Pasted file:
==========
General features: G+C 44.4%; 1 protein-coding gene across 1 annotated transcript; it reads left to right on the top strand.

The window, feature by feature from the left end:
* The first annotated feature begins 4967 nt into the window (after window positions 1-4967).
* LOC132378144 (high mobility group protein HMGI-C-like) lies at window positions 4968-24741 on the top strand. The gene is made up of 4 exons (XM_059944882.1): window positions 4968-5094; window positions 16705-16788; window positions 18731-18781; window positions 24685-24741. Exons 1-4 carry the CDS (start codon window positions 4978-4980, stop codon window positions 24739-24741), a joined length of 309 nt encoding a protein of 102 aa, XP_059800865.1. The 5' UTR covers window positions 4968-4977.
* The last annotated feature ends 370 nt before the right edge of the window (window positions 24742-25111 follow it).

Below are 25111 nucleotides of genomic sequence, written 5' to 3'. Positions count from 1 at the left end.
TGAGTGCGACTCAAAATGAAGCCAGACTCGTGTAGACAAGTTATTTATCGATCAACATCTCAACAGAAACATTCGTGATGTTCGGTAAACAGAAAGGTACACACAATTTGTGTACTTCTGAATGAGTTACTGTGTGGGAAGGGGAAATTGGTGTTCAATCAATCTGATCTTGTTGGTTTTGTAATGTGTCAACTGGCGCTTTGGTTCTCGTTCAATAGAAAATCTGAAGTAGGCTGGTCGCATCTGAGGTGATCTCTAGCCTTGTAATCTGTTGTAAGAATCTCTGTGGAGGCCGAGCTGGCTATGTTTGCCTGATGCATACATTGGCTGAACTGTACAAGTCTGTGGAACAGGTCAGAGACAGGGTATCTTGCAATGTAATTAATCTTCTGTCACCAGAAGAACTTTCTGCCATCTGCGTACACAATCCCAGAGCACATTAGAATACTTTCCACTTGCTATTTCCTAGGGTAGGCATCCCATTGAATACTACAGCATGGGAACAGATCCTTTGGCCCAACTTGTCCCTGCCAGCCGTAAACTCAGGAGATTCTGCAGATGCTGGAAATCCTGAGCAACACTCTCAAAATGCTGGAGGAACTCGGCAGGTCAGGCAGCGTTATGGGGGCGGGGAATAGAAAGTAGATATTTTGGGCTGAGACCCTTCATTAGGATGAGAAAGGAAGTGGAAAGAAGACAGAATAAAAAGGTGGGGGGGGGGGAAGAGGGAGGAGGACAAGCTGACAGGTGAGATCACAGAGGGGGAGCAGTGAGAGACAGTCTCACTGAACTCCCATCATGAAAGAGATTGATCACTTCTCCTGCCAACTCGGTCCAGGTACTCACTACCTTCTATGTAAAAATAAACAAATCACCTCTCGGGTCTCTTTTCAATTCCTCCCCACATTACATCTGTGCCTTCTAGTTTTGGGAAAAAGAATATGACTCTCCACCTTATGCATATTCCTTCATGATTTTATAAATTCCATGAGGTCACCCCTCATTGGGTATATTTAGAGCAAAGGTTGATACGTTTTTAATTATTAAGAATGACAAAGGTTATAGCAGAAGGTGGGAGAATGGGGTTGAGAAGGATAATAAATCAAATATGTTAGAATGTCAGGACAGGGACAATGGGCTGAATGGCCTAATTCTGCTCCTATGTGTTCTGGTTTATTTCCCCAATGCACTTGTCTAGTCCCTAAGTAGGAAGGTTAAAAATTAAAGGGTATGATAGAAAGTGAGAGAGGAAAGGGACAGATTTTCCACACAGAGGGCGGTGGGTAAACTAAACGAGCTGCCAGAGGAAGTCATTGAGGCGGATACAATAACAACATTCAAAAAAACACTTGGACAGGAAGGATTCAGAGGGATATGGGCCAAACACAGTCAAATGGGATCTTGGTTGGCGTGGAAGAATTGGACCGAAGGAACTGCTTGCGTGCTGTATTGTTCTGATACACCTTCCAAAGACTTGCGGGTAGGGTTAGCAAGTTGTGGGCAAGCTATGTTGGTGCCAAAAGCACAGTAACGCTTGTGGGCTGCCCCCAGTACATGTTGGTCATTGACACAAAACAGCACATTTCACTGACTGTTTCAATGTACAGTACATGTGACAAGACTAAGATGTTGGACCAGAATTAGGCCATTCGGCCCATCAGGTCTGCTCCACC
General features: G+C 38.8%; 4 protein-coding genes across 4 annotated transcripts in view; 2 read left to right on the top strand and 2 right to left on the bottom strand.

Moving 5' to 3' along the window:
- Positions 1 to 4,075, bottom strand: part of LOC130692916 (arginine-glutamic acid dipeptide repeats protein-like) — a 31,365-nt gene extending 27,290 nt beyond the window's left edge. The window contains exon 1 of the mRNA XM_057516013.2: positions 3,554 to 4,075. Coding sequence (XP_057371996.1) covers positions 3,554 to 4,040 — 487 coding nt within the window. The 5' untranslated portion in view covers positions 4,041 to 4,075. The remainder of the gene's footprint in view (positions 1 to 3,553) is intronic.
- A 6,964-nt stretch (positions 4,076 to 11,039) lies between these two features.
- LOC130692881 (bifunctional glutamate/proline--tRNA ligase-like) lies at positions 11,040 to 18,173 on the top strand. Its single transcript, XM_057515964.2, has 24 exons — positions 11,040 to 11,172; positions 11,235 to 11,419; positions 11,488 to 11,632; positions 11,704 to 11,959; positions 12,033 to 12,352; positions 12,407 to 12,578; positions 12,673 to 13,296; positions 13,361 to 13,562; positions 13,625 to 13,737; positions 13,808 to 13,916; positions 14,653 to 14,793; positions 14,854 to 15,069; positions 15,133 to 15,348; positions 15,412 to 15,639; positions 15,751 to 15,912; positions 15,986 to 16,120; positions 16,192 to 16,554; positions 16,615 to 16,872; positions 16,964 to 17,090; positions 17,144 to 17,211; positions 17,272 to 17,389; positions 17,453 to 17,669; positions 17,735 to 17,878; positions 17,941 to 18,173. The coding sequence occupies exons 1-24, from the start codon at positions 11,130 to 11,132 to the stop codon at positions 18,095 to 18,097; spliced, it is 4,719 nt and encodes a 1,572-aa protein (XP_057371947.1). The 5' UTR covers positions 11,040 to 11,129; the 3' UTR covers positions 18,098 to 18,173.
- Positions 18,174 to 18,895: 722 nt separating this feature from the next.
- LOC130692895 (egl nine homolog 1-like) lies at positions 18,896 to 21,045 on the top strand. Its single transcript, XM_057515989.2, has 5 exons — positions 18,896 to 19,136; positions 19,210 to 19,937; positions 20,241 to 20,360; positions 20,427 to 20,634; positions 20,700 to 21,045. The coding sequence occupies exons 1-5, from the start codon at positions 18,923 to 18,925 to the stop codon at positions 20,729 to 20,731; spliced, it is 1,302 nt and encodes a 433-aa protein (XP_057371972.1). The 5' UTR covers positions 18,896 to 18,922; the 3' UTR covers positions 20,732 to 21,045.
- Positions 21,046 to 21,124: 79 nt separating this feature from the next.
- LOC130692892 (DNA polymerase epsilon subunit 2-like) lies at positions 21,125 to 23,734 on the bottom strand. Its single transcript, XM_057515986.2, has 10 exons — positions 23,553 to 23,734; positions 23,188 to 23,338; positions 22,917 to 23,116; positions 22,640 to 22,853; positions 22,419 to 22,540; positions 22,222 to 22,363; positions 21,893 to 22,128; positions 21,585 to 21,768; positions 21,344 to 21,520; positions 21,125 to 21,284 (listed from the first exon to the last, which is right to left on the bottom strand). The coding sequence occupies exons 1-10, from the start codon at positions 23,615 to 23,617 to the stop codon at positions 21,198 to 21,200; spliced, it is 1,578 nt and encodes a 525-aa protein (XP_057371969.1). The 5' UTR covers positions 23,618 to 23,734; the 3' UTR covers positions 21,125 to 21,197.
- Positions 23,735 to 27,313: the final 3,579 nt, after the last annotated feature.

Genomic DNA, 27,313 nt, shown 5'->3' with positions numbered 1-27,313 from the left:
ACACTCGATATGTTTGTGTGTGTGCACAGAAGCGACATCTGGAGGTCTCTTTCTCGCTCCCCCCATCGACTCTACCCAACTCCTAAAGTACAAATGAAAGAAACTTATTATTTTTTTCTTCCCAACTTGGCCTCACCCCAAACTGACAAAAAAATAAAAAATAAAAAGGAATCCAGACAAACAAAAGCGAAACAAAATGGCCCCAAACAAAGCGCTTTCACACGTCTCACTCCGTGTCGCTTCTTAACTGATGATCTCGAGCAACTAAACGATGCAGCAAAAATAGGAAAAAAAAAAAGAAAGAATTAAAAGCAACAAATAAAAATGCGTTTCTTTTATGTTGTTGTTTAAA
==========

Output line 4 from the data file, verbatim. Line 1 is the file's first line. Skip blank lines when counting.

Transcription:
* LOC132378144 (high mobility group protein HMGI-C-like) lies at window positions 4968-24741 on the top strand. The gene is made up of 4 exons (XM_059944882.1): window positions 4968-5094; window positions 16705-16788; window positions 18731-18781; window positions 24685-24741. Exons 1-4 carry the CDS (start codon window positions 4978-4980, stop codon window positions 24739-24741), a joined length of 309 nt encoding a protein of 102 aa, XP_059800865.1. The 5' UTR covers window positions 4968-4977.